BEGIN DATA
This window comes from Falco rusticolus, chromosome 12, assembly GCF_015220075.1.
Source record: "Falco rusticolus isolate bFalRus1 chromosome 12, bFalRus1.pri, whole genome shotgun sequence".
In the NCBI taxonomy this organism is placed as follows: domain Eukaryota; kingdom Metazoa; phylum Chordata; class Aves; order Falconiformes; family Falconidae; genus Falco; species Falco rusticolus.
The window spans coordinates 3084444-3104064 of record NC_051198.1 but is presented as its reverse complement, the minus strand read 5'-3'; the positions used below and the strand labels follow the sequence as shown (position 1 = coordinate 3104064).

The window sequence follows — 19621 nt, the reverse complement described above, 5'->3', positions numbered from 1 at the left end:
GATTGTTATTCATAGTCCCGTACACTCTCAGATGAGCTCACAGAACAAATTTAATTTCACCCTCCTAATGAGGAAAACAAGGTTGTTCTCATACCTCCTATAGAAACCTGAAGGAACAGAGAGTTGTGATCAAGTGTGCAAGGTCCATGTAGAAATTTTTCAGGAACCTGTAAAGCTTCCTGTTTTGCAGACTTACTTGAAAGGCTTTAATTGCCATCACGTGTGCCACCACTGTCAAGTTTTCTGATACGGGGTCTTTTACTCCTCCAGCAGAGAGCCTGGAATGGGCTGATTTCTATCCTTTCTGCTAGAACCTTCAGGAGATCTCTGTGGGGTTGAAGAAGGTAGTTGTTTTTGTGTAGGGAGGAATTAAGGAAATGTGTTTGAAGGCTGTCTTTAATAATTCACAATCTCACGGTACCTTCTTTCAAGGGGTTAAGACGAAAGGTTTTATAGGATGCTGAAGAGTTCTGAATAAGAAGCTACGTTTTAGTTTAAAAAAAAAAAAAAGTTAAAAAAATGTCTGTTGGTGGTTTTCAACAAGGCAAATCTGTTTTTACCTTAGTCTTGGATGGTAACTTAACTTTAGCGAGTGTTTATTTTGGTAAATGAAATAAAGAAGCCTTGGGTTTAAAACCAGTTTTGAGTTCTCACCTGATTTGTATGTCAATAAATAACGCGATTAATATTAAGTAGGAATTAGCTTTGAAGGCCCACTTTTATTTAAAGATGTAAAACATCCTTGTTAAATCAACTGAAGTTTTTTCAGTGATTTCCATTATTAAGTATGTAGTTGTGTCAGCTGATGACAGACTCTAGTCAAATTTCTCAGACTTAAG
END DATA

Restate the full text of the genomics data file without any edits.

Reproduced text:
This window comes from Falco rusticolus, chromosome 12, assembly GCF_015220075.1.
Source record: "Falco rusticolus isolate bFalRus1 chromosome 12, bFalRus1.pri, whole genome shotgun sequence".
In the NCBI taxonomy this organism is placed as follows: domain Eukaryota; kingdom Metazoa; phylum Chordata; class Aves; order Falconiformes; family Falconidae; genus Falco; species Falco rusticolus.
The window spans coordinates 3084444-3104064 of record NC_051198.1 but is presented as its reverse complement, the minus strand read 5'-3'; the positions used below and the strand labels follow the sequence as shown (position 1 = coordinate 3104064).

The window sequence follows — 19621 nt, the reverse complement described above, 5'->3', positions numbered from 1 at the left end:
GATTGTTATTCATAGTCCCGTACACTCTCAGATGAGCTCACAGAACAAATTTAATTTCACCCTCCTAATGAGGAAAACAAGGTTGTTCTCATACCTCCTATAGAAACCTGAAGGAACAGAGAGTTGTGATCAAGTGTGCAAGGTCCATGTAGAAATTTTTCAGGAACCTGTAAAGCTTCCTGTTTTGCAGACTTACTTGAAAGGCTTTAATTGCCATCACGTGTGCCACCACTGTCAAGTTTTCTGATACGGGGTCTTTTACTCCTCCAGCAGAGAGCCTGGAATGGGCTGATTTCTATCCTTTCTGCTAGAACCTTCAGGAGATCTCTGTGGGGTTGAAGAAGGTAGTTGTTTTTGTGTAGGGAGGAATTAAGGAAATGTGTTTGAAGGCTGTCTTTAATAATTCACAATCTCACGGTACCTTCTTTCAAGGGGTTAAGACGAAAGGTTTTATAGGATGCTGAAGAGTTCTGAATAAGAAGCTACGTTTTAGTTTAAAAAAAAAAAAAAGTTAAAAAAATGTCTGTTGGTGGTTTTCAACAAGGCAAATCTGTTTTTACCTTAGTCTTGGATGGTAACTTAACTTTAGCGAGTGTTTATTTTGGTAAATGAAATAAAGAAGCCTTGGGTTTAAAACCAGTTTTGAGTTCTCACCTGATTTGTATGTCAATAAATAACGCGATTAATATTAAGTAGGAATTAGCTTTGAAGGCCCACTTTTATTTAAAGATGTAAAACATCCTTGTTAAATCAACTGAAGTTTTTTCAGTGATTTCCATTATTAAGTATGTAGTTGTGTCAGCTGATGACAGACTCTAGTCAAATTTCTCAGACTTAAG